As we turn to verse 4, we see that this ruler will be one who stands, meaning that he will be established and unmovable as the King, and that his greatness will reach to the ends of the earth. Micah is not prophesying about the first time Jesus came to the earth, he is writing about the second coming of Jesus. When Jesus will establish his throne on the earth, and he will reign over all the earth There will be no doubt of his majesty and authority.

Looking at the prophecy of Micah from this perspective, we see that it is relevant for us today, because it points to our future as well as he was inspired to write by the Holy Spirit.

These are the words of God to us, as they were to the people of the tribe of Judah, who were about to be invaded by the Babylonians, and to the remnant looking for and awaiting the Messiah who came in the form of a little baby born in a stable in Bethlehem. These were the words of God that confirmed the re-establishment of the nation of Israel. And these are the words of God to us as believers all over the world, to encourage us to keep looking ahead and keep looking down the road because Jesus is coming back again.

As we see with the prophetic writing of the past, people missed it. Jesus came after 400 years of silence from God, and even the most respected scholars of the day missed it. Those who studied the prophetic writings did not recognize the Messiah when he came in the form of a Baby in Bethlehem.

But I can assure you that when Jesus comes back again there will be no doubt as to who he is, the Lion of the tribe of Judah is coming back to rule and reign in glory.

The only question we need to be concerned about is whether or not we are ready.

Only by making Jesus Christ lord of your life, will prepare you for the second coming of Jesus.

Are you ready?   It could be today.

Sermon July 23, 2017 – It Is Well

Psalm 42 is not a light Psalm, it is a Psalm by someone in intense distress, there is a heaviness about it.

The first two verses of this Psalm use the simile of a deer panting for water. Without water, we could not survive more than three days and one of the effects of dehydration is rapid breathing, in the same way the Psalmist is panting for the living God. His soul is thirsty for a fresh encounter with God. He has experienced God in a special way before and he desires that now more than anything else.

The Psalmist begins with a great question, “where can I go and meet with God?” A question that comes out of a longing and a desire for relationship with the creator of the universe. When you woke up this morning, was that your hearts cry? Do you go to Church on Sunday expectant to have an encounter with the living God?

In verse 4, the Psalmist recalls the good times, when he was close to God, presumably he remembers going to the temple in Jerusalem where he worshipped with many other people. It was a time of joy and celebration. He is longing for that, longing to once again experience the closeness of God.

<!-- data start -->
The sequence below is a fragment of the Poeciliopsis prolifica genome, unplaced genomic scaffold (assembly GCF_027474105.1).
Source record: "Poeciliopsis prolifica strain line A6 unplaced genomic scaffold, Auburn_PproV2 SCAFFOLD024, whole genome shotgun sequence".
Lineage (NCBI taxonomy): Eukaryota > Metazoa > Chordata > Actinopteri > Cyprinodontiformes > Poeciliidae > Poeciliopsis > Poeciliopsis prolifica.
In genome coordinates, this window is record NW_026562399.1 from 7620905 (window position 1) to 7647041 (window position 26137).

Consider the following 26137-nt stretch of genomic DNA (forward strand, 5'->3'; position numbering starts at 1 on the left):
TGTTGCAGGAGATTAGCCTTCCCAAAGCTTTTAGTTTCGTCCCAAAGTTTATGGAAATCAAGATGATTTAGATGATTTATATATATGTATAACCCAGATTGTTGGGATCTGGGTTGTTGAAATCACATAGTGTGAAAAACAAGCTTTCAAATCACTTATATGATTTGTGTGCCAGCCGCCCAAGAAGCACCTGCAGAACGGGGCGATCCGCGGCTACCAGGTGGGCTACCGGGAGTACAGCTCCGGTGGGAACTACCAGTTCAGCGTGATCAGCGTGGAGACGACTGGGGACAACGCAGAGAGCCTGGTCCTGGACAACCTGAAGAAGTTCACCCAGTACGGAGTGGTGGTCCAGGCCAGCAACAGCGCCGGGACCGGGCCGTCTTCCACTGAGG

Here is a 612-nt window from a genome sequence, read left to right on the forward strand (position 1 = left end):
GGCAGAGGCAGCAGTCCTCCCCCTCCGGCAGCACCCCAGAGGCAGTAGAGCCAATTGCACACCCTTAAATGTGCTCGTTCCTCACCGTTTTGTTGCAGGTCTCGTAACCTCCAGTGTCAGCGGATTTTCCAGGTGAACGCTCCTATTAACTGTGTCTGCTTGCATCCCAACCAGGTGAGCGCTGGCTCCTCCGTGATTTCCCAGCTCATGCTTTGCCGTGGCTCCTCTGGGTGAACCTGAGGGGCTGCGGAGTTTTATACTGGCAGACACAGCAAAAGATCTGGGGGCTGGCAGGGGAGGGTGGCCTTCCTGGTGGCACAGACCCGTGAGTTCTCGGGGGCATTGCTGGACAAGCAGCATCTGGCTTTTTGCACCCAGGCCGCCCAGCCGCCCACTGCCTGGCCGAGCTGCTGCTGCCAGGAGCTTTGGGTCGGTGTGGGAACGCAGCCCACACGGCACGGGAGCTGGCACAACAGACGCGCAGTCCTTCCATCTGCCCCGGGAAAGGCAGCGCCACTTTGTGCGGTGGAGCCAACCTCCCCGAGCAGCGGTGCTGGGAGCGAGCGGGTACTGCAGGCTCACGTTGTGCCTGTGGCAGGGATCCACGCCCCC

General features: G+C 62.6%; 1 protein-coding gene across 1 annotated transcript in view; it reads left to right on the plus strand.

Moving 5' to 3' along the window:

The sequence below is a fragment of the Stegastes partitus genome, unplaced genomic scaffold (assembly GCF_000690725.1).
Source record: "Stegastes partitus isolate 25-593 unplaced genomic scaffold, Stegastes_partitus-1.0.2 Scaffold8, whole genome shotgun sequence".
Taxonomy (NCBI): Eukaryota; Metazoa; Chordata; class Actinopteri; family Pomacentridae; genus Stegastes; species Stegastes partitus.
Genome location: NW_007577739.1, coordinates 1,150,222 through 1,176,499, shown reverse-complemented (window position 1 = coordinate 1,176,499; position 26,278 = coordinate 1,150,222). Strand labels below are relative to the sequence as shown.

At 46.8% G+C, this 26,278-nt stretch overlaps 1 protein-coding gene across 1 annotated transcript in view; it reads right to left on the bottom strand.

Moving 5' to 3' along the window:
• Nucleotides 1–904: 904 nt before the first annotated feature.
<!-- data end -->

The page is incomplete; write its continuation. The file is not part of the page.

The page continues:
As you look back on your life, was there a time that you long for when you experienced the closeness of God? But sadly, that is not the case in your life now, you once loved spending time with God in prayer and reading the Bible, but now you are a far off from God. You desire to get back to that place of joy and communion with God. We don’t suddenly wake up one morning and find out that our desire for the Lord has gone, it happens gradually as we allow the cares of the world, our business and our sins to creep in and remove our desire, our thirst, our passion for the Lord.

Verses 5 and 11 are the same in most translations, and the verse begins with two questions;

“Why, my soul, are you downcast? Why so disturbed within me?” He is feeling depressed and hopeless, but he declares the truth, that God is his hope, God is faithful and God alone is his savior. “Put your hope in God, for I will yet praise him, my Savior and my God.” Our emotions often sway us and allow us to feel that God is distant. But our feelings deceive us, God promises to be with us always (see Deuteronomy 31:8 and Matthew 28:20b).

The Psalmist has a burst of faith and then in verse 6 and 7 he seems to go back into a depression. He remembers that he is in the land of the Jordan, in the foothills north of the sea of Galilee, far from Jerusalem and on the fringe of the wilderness. He is attributing his lack of hope to his position. We do the same, we attribute our lack of passion and zeal for the Lord to our circumstances and our surroundings. We complain about our situation in life, but perhaps God has you in that situation in order to be a witness for the Gospel where you are.

As we continue in verse 7, the Psalmist seems to take a turn for the worse. His distress is figuratively portrayed by billows and waves. Trouble has come over him like one wave after another, personified as if they were calling to each other to come down in the waterfalls. He had been overwhelmed as if by a flood. Have you ever had the experience where life just seems to hit you with wave after wave of trouble and trials? So what do we do when the waves of trials overwhelm us? Verse 8 is the key, “By day the Lord directs his love, at night his song is with me— a prayer to the God of my life”

The Psalmist begins to declare the truths about the character of God. God is loving, faithful and always near! He doesn’t pray a simple prayer hoping that some distant being might hear him, no, he prays to THE GOD OF MY LIFE! He realizes that if everything else is taken away, God, the giver and sustainer of all life is sufficient. Have you come to the realization that Jesus is enough?

The Psalmist ends with that declaration of faith again; “Put your hope in God, for I will yet praise him, my Savior and my God.”

Where is your hope today? Do you hope in money, your abilities to work, or for someone else to provide for you? Or do you hope in God?

In the 21st century, why should we have confidence in God?

Hebrews 11:1 says, Now faith is confidence in what we hope for and assurance about what we do not see.” But when the storms are raging around us, our health is failing, our finances are running out – how can we have confidence?